The police officer who first came to the aid of the former Russian spy and his daughter after they were suspected of being poisoned by a nerve agent is talking to the authorities after his condition improved.
The home secretary, Amber Rudd, said he remained in a serious condition in hospital in Salisbury. Speaking after getting a morning briefing from the counter-terrorist police chief in charge of the investigation, Rudd said she was “more hopeful” about the officer’s health than the principal victims: the former Russian double agent Sergei Skripal, 66, and his daughter, Yulia, 33.
In an interview with ITV’s Good Morning Britain, Rudd said: “I’ve spoken to Mark Rowley this morning. The two targets are still in a very serious condition. The policeman is talking and is engaging, so I’m more optimistic for him. But it is too early to say. This is a nerve agent. We are still treating it as very serious.”
Speaking later on BBC Radio 4’s Today programme, Rudd said the officer was not in intensive care, but his condition was serious.
She also suggested that experts had identified the substance involved in what she described as a “very, very serious attack”. But she refused to be specific. “For now all we are going to say is that it is a nerve agent … It is very rare,” she said.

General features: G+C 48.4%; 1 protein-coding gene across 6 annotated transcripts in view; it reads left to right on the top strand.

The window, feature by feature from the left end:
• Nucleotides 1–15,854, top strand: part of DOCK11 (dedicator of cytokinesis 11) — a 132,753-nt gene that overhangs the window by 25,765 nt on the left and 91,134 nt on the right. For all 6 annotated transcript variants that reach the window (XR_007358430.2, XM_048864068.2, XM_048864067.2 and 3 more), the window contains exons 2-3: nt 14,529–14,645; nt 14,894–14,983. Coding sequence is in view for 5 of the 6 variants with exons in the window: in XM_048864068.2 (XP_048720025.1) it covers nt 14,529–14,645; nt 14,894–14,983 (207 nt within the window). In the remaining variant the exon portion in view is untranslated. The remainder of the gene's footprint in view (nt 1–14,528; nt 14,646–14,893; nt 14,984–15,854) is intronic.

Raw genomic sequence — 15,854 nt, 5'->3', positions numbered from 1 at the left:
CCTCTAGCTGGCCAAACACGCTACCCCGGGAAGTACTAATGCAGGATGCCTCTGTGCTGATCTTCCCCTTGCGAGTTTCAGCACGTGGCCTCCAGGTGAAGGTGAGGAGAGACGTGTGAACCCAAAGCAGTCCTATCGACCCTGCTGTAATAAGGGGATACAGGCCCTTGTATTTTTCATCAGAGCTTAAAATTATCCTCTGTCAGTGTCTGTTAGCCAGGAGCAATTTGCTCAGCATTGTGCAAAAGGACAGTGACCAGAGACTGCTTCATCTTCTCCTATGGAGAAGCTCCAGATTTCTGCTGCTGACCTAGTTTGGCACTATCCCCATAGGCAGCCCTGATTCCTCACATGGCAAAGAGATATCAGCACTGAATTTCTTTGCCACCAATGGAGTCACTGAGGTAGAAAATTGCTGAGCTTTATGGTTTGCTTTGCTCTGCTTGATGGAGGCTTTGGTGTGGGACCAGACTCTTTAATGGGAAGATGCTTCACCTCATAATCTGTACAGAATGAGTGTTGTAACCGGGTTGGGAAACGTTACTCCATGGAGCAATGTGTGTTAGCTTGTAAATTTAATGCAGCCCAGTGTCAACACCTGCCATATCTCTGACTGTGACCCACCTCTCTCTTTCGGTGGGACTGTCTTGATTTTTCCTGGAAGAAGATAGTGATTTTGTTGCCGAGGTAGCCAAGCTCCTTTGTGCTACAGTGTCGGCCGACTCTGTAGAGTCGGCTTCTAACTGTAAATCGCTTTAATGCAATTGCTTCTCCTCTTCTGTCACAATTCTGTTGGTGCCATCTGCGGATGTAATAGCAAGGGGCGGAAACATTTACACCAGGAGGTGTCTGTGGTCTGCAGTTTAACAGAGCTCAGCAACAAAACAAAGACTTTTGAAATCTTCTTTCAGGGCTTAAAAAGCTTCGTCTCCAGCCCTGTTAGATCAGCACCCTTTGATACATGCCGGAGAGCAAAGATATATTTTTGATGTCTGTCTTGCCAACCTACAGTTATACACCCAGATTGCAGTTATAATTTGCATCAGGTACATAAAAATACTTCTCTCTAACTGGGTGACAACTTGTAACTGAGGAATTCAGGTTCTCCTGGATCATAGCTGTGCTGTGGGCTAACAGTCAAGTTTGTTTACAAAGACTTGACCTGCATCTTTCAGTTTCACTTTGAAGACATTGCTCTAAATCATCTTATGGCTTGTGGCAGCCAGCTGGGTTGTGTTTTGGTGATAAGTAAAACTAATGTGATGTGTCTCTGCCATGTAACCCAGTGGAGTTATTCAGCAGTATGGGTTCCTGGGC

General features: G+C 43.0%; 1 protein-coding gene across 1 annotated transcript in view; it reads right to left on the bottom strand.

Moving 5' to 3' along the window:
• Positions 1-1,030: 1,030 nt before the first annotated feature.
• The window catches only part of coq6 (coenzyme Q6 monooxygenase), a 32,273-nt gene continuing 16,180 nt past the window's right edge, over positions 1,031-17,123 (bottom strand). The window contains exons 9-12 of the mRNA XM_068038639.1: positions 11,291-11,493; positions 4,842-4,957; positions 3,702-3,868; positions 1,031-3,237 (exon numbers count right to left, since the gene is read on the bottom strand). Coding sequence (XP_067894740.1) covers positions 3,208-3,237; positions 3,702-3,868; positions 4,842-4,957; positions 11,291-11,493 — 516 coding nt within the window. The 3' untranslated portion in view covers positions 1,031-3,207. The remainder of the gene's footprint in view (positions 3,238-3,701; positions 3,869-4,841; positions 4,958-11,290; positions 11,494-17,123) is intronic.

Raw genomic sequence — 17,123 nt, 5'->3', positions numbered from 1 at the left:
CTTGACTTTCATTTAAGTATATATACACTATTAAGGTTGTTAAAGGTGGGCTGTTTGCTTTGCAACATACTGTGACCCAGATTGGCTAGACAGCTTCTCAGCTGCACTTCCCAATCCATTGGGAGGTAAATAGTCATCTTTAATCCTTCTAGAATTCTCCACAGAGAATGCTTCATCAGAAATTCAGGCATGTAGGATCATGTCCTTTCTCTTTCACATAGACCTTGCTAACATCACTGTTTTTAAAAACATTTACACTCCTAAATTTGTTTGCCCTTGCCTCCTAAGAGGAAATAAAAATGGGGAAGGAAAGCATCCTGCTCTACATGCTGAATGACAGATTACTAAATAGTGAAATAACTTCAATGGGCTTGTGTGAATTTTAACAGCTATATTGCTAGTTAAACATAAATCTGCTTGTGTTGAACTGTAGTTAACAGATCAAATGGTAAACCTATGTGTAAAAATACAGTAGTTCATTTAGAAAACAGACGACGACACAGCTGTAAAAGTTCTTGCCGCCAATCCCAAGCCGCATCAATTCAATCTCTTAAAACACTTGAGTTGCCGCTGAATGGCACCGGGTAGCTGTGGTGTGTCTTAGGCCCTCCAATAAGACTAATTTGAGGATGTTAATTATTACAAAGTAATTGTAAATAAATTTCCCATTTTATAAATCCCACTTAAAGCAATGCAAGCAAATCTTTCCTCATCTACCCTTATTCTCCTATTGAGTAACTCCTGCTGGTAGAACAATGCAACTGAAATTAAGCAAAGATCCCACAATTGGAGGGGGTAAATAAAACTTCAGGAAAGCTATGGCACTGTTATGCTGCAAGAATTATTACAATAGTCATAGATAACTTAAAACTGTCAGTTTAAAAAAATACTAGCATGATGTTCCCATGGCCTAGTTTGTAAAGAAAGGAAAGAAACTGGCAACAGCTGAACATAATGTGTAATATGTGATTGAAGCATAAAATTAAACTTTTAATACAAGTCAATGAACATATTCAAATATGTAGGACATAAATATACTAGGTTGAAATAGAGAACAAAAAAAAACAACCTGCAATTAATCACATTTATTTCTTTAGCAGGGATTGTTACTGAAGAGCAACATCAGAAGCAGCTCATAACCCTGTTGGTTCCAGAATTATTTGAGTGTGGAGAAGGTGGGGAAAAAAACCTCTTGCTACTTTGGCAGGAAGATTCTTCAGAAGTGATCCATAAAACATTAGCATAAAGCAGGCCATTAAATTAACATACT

On Wednesday Rowley said all three victims were suffering from “exposure to a nerve agent”.
Detectives believe the Skripals were specifically targeted in a deliberate act, Rowley added.
Rudd said detectives had divided the investigation into three separate sites: the Skripals’ Salisbury home; the city’s Mill pub, where they had been drinking; and the Zizzi restaurant where they had eaten before collapsing on a park bench.
Unlike in the case of Alexander Litvinenko, poisoned with a slow-acting radioactive cup of tea, detectives got to the scene in Salisbury quickly. Hundreds of officers were now working around the clock, Rowley said. They were examining CCTV footage from the city centre and building a detailed timeline of events, he added.
Rudd, who is due to give a Commons update on the incident later on Thursday, refused to be drawn on whether Russia was responsible.